Answering Euthyphro’s Dilemma

This post first appeared on Kineti and is authored by Judah Gabriel Himango, one of Tabernacle of David’s teachers.

Plato arguing with himself

Is something good because God wills it? Or does God will something because it is good

If the former, “good” is arbitrary; God could have willed that hatred is good, and we would have been morally obligated to hate each other.

If the latter, morality is independent of God. Murder would be wrong not because God said it, but because it’s intrinsically wrong. God would be constrained by morality, precluding His omnipotence.

This is Euthyphro’s Dilemma, a 2400 year old argument that undermines objective morality, the idea that there is absolute right and wrong. This ultimately undermines God: if moral values and moral duties are not grounded in God, then ultimately all morality is subjective. Murder, rape, torture and other obvious forms of immorality are not truly immoral. Indeed, Charles Darwin wrote in The Descent of Man,

“If … men were reared under precisely the same conditions as hive-bees, there can hardly be a doubt that our unmarried females would, like the worker-bees, think it is a sacred duty to kill their brothers, and mothers would strive to kill their fertile daughters; and no one would think of interfering.”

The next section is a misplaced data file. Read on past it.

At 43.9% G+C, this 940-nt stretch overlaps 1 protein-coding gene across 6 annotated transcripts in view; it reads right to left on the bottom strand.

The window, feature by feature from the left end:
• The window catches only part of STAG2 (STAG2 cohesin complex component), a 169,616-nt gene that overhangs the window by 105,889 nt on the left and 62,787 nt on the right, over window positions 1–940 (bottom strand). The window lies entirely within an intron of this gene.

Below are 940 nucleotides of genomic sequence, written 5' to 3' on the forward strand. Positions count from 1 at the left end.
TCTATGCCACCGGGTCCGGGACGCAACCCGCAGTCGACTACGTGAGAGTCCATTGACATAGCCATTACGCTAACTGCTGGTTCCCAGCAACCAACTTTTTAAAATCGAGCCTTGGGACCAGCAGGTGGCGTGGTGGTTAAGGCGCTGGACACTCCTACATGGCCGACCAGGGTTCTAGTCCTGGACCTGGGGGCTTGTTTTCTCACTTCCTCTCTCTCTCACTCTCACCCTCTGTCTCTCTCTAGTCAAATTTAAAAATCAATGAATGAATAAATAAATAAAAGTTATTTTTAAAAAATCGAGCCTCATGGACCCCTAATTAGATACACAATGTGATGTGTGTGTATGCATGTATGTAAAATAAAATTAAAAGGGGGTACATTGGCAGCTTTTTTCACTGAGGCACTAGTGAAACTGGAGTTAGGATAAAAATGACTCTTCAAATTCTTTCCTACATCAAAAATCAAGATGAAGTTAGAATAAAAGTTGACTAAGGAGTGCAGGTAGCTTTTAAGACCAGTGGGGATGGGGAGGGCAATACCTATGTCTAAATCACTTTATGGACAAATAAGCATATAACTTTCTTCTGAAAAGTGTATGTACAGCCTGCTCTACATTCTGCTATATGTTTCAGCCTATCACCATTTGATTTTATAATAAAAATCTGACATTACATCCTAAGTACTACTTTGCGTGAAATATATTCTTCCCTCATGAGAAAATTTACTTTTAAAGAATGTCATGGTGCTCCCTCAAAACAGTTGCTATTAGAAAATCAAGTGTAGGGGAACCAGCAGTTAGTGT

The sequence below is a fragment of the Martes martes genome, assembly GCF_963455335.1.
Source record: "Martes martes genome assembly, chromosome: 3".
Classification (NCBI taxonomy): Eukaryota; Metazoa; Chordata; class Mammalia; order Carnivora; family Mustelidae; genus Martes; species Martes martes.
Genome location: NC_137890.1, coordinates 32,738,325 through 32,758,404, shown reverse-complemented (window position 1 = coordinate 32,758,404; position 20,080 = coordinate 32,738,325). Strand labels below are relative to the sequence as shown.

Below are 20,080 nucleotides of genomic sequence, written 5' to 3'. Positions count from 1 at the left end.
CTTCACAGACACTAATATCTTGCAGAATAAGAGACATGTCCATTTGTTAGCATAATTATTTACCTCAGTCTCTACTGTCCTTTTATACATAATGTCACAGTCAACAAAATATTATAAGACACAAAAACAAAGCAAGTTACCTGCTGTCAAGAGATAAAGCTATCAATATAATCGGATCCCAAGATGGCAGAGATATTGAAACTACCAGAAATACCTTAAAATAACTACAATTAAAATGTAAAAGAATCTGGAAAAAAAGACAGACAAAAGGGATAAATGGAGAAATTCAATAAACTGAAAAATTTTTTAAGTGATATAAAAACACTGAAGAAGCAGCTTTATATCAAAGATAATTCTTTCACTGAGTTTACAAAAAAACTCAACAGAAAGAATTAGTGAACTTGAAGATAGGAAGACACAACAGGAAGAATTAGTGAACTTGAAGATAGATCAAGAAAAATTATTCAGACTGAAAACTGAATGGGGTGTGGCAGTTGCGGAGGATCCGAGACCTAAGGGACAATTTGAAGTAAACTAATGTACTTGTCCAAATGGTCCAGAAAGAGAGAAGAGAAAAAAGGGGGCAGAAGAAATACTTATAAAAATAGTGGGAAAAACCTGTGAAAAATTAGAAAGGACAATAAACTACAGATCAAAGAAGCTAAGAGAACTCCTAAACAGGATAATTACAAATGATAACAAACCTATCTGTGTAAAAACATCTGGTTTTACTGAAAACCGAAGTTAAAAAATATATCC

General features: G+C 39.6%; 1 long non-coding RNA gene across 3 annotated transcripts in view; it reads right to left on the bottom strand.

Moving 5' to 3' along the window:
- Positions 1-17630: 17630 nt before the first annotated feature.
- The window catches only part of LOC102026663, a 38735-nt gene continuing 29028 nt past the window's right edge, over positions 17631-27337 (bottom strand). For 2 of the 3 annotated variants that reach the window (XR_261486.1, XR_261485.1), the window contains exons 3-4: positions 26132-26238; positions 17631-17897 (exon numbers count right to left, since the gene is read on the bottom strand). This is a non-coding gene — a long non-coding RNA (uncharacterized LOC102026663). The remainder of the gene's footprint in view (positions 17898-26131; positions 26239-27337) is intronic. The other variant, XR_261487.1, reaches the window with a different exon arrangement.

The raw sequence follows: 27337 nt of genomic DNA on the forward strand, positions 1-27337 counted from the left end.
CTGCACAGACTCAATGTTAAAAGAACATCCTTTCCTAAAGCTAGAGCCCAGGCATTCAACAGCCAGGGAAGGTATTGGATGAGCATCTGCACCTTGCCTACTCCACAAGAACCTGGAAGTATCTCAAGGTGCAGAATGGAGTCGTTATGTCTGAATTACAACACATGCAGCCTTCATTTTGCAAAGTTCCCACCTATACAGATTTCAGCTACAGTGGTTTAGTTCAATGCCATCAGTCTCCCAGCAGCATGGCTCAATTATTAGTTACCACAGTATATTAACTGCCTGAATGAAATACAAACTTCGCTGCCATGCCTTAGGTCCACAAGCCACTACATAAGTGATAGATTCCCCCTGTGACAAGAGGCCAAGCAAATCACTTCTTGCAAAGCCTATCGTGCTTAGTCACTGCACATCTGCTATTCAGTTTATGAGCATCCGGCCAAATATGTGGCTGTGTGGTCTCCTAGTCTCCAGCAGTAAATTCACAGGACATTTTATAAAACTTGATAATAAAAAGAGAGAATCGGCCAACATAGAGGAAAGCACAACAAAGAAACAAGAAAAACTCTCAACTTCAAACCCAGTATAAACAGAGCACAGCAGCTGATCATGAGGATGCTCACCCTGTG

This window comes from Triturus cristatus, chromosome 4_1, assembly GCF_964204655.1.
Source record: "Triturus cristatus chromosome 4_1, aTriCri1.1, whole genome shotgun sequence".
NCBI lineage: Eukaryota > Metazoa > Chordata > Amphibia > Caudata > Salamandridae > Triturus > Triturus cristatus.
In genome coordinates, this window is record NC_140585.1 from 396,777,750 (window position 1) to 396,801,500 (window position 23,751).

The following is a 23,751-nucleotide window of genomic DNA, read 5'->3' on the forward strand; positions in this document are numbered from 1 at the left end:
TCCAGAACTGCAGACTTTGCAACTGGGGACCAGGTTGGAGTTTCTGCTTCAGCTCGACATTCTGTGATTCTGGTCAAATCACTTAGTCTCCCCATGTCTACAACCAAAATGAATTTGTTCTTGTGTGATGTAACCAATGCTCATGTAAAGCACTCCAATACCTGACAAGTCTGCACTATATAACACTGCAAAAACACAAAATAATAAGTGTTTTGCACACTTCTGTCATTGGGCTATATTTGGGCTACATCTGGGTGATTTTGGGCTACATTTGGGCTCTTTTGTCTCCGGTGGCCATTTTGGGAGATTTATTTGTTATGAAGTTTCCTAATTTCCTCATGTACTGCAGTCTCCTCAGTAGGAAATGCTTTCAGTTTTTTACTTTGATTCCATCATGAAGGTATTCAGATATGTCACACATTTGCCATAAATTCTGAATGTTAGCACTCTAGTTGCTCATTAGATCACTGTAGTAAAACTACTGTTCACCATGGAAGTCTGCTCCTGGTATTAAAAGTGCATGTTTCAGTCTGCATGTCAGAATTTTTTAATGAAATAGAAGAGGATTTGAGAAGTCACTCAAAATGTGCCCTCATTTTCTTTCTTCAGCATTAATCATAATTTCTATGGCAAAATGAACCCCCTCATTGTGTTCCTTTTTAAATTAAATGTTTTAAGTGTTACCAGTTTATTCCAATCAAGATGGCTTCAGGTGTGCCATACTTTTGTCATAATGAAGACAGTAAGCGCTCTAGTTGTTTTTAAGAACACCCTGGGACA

What’s our answer to Euthyphro’s Dilemma? In his book, On Guard: Defending Your Faith with Reason and Precision, William Lane Craig writes,

Craig argues that the dilemma isn’t a true dilemma. Rather, there’s a third option: something is good because God is good. If God is good, his commands are downstream of His goodness. 

He notes that a common atheist objection is, “If God were to command child abuse, would we be obligated to abuse our children?”

Craig answers that the objection is nonsensical in the vein of “Could God create a rock so heavy that even He can’t lift it?”, or “If there were a square circle, would its area be the square of one of its sides?”

There’s no answer because the objection is logically impossible.

Bonus content: Jewish Theological Seminary graduate and musical composer Hannah Hoffman created this jazzy take on Euthyphro’s Dilemma:

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